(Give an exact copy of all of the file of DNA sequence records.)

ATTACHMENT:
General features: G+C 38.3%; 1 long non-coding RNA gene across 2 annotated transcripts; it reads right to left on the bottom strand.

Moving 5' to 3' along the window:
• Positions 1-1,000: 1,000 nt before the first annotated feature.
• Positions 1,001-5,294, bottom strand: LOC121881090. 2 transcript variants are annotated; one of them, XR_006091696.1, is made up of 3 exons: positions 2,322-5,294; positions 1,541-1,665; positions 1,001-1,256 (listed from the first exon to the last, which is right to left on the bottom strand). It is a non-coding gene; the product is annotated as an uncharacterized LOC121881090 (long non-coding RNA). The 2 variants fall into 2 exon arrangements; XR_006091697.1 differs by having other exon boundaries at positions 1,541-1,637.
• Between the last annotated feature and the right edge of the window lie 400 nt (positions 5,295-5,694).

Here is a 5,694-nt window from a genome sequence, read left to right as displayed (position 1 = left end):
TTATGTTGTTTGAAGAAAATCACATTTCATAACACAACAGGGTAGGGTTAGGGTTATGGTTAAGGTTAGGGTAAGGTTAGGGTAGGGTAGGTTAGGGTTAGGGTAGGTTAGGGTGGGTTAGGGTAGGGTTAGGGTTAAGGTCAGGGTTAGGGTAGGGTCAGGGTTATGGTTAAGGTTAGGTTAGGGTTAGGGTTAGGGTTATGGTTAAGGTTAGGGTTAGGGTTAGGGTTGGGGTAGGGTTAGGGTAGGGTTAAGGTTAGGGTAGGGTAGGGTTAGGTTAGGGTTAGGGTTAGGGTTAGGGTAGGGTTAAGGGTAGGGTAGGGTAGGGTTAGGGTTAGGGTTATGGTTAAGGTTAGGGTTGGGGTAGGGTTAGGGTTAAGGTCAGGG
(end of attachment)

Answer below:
General features: G+C 38.3%; 1 long non-coding RNA gene across 2 annotated transcripts; it reads right to left on the bottom strand.

Moving 5' to 3' along the window:
• Positions 1-1,000: 1,000 nt before the first annotated feature.
• Positions 1,001-5,294, bottom strand: LOC121881090. 2 transcript variants are annotated; one of them, XR_006091696.1, is made up of 3 exons: positions 2,322-5,294; positions 1,541-1,665; positions 1,001-1,256 (listed from the first exon to the last, which is right to left on the bottom strand). It is a non-coding gene; the product is annotated as an uncharacterized LOC121881090 (long non-coding RNA). The 2 variants fall into 2 exon arrangements; XR_006091697.1 differs by having other exon boundaries at positions 1,541-1,637.
• Between the last annotated feature and the right edge of the window lie 400 nt (positions 5,295-5,694).

Here is a 5,694-nt window from a genome sequence, read left to right as displayed (position 1 = left end):
TTATGTTGTTTGAAGAAAATCACATTTCATAACACAACAGGGTAGGGTTAGGGTTATGGTTAAGGTTAGGGTAAGGTTAGGGTAGGGTAGGTTAGGGTTAGGGTAGGTTAGGGTGGGTTAGGGTAGGGTTAGGGTTAAGGTCAGGGTTAGGGTAGGGTCAGGGTTATGGTTAAGGTTAGGTTAGGGTTAGGGTTAGGGTTATGGTTAAGGTTAGGGTTAGGGTTAGGGTTGGGGTAGGGTTAGGGTAGGGTTAAGGTTAGGGTAGGGTAGGGTTAGGTTAGGGTTAGGGTTAGGGTTAGGGTAGGGTTAAGGGTAGGGTAGGGTAGGGTTAGGGTTAGGGTTATGGTTAAGGTTAGGGTTGGGGTAGGGTTAGGGTTAAGGTCAGGG